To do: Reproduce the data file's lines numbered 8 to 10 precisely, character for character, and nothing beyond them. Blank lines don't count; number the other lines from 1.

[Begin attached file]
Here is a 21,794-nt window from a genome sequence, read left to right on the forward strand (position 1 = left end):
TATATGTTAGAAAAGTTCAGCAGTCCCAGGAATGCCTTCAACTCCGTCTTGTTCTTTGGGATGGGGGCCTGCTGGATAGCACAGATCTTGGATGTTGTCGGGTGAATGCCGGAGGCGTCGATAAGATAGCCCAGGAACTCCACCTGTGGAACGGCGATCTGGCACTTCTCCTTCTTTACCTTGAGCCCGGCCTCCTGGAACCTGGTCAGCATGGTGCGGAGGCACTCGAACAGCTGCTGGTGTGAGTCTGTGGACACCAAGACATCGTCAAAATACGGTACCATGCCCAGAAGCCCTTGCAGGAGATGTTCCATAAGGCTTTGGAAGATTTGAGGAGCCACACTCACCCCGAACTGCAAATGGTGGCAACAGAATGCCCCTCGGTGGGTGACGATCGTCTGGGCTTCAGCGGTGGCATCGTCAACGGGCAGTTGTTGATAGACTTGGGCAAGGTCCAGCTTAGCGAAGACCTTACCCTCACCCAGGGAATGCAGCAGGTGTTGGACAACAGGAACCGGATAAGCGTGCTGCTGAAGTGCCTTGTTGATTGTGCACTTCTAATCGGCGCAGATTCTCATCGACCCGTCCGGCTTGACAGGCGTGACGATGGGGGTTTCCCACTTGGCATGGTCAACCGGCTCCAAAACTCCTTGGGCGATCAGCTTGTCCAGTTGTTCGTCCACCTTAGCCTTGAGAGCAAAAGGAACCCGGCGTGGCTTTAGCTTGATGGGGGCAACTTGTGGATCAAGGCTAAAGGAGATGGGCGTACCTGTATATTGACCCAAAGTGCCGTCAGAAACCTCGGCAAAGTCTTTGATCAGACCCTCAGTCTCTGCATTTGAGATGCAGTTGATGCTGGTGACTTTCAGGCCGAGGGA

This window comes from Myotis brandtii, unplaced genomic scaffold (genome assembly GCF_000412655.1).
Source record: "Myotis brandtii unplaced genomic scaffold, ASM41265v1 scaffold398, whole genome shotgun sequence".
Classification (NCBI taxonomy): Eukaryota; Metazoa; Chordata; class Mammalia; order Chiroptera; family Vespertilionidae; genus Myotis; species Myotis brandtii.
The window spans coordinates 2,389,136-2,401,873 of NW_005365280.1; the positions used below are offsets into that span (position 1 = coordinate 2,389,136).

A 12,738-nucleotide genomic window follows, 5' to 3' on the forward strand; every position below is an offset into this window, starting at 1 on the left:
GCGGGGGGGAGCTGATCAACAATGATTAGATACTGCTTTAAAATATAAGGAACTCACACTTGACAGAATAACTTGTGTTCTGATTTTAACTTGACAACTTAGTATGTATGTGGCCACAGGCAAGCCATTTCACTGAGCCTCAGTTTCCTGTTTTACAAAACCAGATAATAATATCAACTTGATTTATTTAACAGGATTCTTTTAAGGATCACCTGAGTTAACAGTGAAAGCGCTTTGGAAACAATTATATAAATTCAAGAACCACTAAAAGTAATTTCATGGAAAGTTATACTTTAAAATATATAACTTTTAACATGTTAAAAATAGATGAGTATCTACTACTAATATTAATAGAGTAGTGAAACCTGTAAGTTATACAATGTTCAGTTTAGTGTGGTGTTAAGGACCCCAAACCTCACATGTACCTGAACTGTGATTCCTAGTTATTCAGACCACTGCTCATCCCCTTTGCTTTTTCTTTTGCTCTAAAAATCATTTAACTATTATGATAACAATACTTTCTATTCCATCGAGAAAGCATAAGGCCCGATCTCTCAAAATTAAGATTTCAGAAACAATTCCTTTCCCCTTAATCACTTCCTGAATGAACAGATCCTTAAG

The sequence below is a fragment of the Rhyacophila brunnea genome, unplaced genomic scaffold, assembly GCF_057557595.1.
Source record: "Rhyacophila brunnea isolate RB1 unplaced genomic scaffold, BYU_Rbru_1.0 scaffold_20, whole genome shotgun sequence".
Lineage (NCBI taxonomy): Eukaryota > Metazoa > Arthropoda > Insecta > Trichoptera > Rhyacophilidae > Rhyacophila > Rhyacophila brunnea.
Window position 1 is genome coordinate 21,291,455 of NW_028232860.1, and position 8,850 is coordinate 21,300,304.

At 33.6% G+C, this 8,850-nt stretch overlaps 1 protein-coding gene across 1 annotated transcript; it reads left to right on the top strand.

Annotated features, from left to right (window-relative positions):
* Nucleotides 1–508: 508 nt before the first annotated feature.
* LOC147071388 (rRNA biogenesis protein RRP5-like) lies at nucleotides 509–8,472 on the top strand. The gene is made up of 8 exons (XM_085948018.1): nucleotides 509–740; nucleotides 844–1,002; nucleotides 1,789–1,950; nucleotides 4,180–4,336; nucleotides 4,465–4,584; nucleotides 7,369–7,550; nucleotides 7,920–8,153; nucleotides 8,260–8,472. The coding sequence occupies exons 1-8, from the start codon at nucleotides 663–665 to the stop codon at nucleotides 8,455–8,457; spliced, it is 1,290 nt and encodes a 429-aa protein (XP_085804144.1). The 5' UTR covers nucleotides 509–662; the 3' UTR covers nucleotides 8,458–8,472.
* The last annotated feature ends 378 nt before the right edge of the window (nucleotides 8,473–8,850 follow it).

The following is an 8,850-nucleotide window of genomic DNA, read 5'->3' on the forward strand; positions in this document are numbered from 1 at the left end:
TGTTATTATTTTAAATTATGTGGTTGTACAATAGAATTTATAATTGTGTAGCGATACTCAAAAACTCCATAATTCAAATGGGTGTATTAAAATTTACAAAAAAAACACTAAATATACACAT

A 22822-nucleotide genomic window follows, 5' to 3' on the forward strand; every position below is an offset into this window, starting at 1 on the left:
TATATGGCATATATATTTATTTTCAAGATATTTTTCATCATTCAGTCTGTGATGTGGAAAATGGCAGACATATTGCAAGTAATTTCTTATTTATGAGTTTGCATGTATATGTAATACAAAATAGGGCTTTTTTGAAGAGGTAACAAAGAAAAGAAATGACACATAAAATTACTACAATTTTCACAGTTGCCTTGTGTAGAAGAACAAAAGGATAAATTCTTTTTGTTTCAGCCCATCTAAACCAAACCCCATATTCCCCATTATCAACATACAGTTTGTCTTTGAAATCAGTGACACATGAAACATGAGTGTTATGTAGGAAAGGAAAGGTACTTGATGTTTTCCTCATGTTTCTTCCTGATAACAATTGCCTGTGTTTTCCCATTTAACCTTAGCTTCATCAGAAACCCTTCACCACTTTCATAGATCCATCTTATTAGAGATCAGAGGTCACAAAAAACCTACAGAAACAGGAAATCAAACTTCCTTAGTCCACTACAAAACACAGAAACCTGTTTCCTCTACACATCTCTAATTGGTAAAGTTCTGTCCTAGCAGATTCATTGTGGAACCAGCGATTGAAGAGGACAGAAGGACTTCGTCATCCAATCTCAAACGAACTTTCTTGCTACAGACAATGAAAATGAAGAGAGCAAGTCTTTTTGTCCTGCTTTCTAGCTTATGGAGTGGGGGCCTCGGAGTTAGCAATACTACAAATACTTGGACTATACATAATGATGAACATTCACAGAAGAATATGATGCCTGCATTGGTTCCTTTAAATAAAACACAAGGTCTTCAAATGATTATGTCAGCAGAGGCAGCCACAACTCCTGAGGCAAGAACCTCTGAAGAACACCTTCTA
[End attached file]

GCGGGGGGGAGCTGATCAACAATGATTAGATACTGCTTTAAAATATAAGGAACTCACACTTGACAGAATAACTTGTGTTCTGATTTTAACTTGACAACTTAGTATGTATGTGGCCACAGGCAAGCCATTTCACTGAGCCTCAGTTTCCTGTTTTACAAAACCAGATAATAATATCAACTTGATTTATTTAACAGGATTCTTTTAAGGATCACCTGAGTTAACAGTGAAAGCGCTTTGGAAACAATTATATAAATTCAAGAACCACTAAAAGTAATTTCATGGAAAGTTATACTTTAAAATATATAACTTTTAACATGTTAAAAATAGATGAGTATCTACTACTAATATTAATAGAGTAGTGAAACCTGTAAGTTATACAATGTTCAGTTTAGTGTGGTGTTAAGGACCCCAAACCTCACATGTACCTGAACTGTGATTCCTAGTTATTCAGACCACTGCTCATCCCCTTTGCTTTTTCTTTTGCTCTAAAAATCATTTAACTATTATGATAACAATACTTTCTATTCCATCGAGAAAGCATAAGGCCCGATCTCTCAAAATTAAGATTTCAGAAACAATTCCTTTCCCCTTAATCACTTCCTGAATGAACAGATCCTTAAG

The sequence below is a fragment of the Rhyacophila brunnea genome, unplaced genomic scaffold, assembly GCF_057557595.1.
Source record: "Rhyacophila brunnea isolate RB1 unplaced genomic scaffold, BYU_Rbru_1.0 scaffold_20, whole genome shotgun sequence".